8. So you a read lot of A-Listers. Congratulations. You now know a lot of stuff everybody else knows.

9. It’s damn hard not to read a lot of A-Listers. They got to where they are for a reason.

16. The day you can write as compellingly and consistently as say, Kathy Sierra, Jeff Jarvis, Guy Kawasaki or Michael Arrington, will be the day I start taking your complaints of low traffic seriously.

40. When people ask me what the future of media is, I always answer, “RSS”. Thank you, Winer & Co. Seriously.

And to top it all off…

41. Most of the stuff on this list is wrong.

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Web 2.0's Next Big Step: Unplugged

Unplugged Socialtext announced Socialtext Unplugged at Le Web 3 yesterday. The idea is to allow for offline wiki edits that can be synced back to the system once the user is online again. This is similar to Scrybe's biggest selling point, OfflineSync, which allows users to work offline.

Working offline is the next big step for Web 2.0 apps. We've gotten to the point where web apps have become mature enough to actually replace traditional desktop apps, thanks to AJAX and the collaboration bonuses that come with a centrally-stored application. I use GMail for non-critical email (basically everything non-school), but I use a desktop client and my Treo for the emails I need ASAP or have a need to review later whether or not internet access is available. I use NetNewsWire because reading feeds keeps me entertained and in the loop if my connection is down or I'm in a place where no access is available. Syncing between my laptop and desktop works about 95% of the time, but on occasion I have to deal with having read items marked unread or getting subscribed to the same feed multiple times.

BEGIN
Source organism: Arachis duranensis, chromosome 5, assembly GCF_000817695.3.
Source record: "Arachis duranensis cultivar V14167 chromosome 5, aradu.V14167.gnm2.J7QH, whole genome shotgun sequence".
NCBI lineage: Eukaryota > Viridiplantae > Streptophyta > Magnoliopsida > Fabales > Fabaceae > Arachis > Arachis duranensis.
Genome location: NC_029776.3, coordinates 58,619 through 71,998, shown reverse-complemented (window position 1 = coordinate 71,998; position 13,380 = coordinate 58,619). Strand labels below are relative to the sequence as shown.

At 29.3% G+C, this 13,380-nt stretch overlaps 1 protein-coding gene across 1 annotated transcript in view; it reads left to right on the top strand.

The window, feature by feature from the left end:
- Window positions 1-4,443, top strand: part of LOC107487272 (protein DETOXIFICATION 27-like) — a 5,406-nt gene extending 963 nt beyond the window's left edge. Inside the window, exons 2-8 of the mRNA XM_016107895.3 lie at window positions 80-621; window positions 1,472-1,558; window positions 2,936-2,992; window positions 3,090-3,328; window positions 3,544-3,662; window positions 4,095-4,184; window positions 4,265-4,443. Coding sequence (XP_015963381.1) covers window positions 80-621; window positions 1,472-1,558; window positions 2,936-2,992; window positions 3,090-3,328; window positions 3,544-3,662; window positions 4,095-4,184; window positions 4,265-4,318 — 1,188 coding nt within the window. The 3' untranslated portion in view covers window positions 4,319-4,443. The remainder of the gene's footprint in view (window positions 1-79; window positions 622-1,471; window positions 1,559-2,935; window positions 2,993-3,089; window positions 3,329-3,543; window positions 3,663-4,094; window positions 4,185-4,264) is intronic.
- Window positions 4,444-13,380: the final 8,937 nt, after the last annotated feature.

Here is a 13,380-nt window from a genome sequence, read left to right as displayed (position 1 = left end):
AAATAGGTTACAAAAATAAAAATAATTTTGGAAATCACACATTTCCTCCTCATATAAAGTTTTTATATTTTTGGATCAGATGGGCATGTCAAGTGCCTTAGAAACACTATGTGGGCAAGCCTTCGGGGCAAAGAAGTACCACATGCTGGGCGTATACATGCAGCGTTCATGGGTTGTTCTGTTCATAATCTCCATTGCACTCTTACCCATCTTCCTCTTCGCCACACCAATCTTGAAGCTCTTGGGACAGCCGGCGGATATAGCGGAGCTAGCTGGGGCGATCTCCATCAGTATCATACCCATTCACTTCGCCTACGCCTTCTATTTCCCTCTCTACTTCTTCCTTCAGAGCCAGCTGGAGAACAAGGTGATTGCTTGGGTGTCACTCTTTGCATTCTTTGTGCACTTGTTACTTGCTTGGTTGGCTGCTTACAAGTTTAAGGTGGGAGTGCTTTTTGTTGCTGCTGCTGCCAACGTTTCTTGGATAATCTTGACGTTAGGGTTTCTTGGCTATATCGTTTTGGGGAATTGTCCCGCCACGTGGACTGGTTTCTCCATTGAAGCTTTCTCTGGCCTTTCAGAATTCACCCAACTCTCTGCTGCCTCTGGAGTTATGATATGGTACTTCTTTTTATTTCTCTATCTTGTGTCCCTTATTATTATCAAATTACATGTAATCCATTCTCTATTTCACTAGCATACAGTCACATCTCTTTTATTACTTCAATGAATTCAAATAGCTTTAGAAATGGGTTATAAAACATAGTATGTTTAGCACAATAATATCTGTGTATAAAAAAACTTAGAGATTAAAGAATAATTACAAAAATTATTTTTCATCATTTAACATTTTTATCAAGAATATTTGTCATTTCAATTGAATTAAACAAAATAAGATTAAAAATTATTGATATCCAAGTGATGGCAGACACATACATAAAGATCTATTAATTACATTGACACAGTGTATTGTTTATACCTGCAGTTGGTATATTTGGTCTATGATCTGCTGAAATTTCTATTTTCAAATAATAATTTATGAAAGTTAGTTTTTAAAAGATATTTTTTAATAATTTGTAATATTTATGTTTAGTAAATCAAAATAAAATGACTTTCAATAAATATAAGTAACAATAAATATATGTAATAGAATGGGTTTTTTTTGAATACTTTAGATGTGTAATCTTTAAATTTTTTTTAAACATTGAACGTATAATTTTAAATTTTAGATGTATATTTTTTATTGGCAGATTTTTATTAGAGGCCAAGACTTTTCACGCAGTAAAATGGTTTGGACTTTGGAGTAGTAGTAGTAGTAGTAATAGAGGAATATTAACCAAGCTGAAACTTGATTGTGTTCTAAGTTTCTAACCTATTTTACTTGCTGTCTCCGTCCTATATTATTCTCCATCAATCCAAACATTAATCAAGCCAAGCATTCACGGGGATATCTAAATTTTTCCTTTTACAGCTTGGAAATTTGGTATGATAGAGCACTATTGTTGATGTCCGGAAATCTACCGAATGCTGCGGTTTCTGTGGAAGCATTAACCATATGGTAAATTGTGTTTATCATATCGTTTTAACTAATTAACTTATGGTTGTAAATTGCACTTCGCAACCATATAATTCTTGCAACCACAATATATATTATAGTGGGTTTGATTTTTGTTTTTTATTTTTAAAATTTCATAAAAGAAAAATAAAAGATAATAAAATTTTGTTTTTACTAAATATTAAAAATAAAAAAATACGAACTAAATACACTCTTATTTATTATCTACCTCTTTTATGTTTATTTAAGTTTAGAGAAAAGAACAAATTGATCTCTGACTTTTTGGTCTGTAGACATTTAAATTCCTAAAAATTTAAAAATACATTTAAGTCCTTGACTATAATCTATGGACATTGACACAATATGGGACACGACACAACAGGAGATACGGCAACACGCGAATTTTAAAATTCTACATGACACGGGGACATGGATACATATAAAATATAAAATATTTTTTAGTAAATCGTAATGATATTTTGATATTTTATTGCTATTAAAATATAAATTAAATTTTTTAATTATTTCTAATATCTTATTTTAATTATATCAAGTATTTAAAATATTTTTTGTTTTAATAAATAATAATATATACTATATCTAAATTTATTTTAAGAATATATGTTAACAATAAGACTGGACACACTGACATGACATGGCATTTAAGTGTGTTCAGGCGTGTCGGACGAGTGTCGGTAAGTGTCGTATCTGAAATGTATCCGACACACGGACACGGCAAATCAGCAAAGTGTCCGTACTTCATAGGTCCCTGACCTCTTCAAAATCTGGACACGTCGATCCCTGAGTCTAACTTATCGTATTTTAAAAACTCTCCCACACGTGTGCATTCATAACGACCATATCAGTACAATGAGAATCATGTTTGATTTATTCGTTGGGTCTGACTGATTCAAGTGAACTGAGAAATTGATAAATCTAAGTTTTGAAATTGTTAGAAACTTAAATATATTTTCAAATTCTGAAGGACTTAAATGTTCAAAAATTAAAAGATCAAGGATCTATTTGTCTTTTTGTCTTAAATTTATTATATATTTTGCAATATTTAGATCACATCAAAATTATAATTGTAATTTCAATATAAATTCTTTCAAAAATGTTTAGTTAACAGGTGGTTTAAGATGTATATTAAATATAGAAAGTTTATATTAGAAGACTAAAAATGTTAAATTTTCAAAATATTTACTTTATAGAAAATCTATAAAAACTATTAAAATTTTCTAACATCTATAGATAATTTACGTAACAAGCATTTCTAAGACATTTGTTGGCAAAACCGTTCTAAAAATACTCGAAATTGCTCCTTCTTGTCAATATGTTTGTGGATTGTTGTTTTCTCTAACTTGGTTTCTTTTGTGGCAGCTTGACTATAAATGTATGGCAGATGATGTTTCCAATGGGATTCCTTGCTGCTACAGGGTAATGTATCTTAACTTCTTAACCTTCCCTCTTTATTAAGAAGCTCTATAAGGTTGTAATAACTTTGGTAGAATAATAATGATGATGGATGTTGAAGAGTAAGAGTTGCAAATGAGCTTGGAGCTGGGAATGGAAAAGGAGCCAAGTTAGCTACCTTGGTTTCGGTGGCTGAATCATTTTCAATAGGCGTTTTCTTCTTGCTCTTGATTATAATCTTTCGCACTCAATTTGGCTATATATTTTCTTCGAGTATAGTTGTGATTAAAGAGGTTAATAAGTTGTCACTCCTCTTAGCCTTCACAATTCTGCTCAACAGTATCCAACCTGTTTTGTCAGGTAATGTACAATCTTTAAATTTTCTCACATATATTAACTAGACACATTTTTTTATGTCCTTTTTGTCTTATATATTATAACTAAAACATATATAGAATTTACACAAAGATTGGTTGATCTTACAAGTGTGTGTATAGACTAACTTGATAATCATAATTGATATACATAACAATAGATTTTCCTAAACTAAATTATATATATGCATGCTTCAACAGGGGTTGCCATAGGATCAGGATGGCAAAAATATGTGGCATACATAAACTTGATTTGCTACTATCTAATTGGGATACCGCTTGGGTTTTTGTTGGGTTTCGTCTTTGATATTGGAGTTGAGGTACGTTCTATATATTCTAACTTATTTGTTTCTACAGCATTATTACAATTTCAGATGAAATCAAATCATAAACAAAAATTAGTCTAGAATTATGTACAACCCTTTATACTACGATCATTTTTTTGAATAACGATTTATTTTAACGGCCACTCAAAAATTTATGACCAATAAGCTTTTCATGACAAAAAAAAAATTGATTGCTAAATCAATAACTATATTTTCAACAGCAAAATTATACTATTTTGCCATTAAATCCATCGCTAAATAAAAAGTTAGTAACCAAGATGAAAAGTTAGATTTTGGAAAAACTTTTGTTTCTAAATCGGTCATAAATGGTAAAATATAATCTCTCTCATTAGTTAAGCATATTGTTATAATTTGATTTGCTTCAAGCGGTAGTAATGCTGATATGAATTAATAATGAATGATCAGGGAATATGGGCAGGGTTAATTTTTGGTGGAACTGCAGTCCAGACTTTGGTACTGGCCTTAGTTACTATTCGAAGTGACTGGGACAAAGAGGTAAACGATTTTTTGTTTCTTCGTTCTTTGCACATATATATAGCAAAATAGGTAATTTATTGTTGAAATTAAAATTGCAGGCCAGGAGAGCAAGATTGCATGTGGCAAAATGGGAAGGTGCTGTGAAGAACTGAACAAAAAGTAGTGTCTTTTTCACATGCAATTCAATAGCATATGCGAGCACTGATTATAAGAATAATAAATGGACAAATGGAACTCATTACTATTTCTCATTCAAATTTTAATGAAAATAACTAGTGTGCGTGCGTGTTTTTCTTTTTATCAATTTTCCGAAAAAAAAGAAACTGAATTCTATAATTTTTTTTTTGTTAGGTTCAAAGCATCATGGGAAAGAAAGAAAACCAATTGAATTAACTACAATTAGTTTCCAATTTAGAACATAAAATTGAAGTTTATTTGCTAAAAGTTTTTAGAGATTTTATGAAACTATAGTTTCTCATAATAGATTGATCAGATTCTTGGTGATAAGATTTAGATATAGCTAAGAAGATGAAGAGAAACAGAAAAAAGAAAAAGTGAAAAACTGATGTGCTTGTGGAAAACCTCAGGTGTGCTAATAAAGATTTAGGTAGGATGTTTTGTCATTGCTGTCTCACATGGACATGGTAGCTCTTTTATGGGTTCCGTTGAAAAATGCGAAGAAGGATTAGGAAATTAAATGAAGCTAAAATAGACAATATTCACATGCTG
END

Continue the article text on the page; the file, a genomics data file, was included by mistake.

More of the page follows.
The thing I need to make the jump: offline access. If I could go to GMail whether or not I was online and find an old email, I'd use it over my desktop client. If I could catch up on my feeds in Google Reader while sitting on a plane, I'd use that over NNW. I don't mean to pick on Google, they're just the one with apps most likely to solve my current needs save for this one drawback.

I really hope the unplugged icon catches on and we get some type of standardization for offline mode. Imagine it being as simple as subscribing to an RSS feed: click on the blue icon and Firefox automatically downloads the sync information. Next time you hit the site, Firefox checks for the live site; if it finds it, you go to that, otherwise you go to a locally cached version. Now you can answer emails, star your feeds, whatever, and the changes are updated next time you get online.

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ScobleShow Review

I'm just about done watching every episode of Robert Scoble's ScobleShow put out so far. As someone who hasn't touched his DSLR in a very long time, my favorite (and most inspiring) episodes are the Photowalking with Thomas Hawk series of videos.